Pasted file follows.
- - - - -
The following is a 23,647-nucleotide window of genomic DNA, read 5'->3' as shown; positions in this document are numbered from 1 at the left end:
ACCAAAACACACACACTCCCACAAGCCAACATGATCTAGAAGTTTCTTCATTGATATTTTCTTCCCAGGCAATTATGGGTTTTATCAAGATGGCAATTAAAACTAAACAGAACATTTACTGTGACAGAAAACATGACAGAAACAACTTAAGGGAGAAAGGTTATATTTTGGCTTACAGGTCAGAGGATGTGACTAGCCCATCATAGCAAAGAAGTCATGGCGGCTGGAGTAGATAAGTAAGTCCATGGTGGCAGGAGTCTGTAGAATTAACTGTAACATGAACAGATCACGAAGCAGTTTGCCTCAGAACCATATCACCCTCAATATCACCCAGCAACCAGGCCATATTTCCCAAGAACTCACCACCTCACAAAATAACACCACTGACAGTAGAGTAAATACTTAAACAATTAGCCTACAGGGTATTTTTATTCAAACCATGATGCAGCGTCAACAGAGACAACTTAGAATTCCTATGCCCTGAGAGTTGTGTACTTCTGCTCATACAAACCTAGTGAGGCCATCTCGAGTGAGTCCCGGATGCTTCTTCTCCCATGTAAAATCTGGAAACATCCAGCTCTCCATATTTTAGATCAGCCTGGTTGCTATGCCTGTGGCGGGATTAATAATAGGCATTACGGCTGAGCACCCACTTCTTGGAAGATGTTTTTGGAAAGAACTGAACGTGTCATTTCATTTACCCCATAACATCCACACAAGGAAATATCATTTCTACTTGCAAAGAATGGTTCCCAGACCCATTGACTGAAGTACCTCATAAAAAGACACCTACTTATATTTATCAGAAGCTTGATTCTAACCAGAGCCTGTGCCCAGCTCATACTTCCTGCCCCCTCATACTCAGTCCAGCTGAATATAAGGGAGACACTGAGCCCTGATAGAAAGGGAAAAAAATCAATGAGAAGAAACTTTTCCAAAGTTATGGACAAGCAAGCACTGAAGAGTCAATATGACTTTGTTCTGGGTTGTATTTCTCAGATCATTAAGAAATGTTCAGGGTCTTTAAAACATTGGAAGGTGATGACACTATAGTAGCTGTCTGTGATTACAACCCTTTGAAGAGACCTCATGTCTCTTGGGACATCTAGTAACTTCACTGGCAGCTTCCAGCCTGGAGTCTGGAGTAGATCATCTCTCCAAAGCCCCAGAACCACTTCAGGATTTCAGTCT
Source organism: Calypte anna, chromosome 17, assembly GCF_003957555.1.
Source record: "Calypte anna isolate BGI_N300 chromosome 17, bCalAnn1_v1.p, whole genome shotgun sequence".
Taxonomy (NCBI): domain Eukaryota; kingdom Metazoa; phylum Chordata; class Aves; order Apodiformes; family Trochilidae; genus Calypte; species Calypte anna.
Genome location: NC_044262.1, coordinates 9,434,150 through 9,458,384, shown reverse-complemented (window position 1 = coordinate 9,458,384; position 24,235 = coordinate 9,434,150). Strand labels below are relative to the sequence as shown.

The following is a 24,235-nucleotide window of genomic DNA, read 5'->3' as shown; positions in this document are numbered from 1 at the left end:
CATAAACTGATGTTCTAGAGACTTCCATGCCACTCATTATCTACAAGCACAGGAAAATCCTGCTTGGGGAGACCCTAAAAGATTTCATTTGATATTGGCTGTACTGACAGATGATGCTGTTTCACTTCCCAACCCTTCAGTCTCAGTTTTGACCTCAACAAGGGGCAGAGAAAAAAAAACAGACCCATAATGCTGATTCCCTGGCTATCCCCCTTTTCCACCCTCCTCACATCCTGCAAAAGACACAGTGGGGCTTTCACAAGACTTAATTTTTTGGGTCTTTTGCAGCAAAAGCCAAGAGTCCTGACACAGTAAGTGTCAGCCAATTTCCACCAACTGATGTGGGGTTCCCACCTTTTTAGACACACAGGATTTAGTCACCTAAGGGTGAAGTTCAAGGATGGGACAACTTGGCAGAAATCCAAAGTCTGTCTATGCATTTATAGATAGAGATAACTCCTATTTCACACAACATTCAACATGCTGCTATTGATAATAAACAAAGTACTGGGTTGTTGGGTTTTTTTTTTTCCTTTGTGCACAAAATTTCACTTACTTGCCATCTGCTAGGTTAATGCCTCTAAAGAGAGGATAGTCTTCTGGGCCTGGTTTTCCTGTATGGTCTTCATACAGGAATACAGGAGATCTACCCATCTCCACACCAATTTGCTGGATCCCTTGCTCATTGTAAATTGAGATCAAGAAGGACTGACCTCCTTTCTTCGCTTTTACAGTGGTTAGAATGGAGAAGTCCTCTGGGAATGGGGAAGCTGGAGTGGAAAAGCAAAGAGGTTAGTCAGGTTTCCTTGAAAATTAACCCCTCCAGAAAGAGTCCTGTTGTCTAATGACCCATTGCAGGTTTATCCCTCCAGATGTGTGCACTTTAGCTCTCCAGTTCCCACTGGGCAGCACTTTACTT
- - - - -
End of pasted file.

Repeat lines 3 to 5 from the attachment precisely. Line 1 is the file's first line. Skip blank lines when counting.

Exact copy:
Source organism: Calypte anna, chromosome 17, assembly GCF_003957555.1.
Source record: "Calypte anna isolate BGI_N300 chromosome 17, bCalAnn1_v1.p, whole genome shotgun sequence".
Taxonomy (NCBI): domain Eukaryota; kingdom Metazoa; phylum Chordata; class Aves; order Apodiformes; family Trochilidae; genus Calypte; species Calypte anna.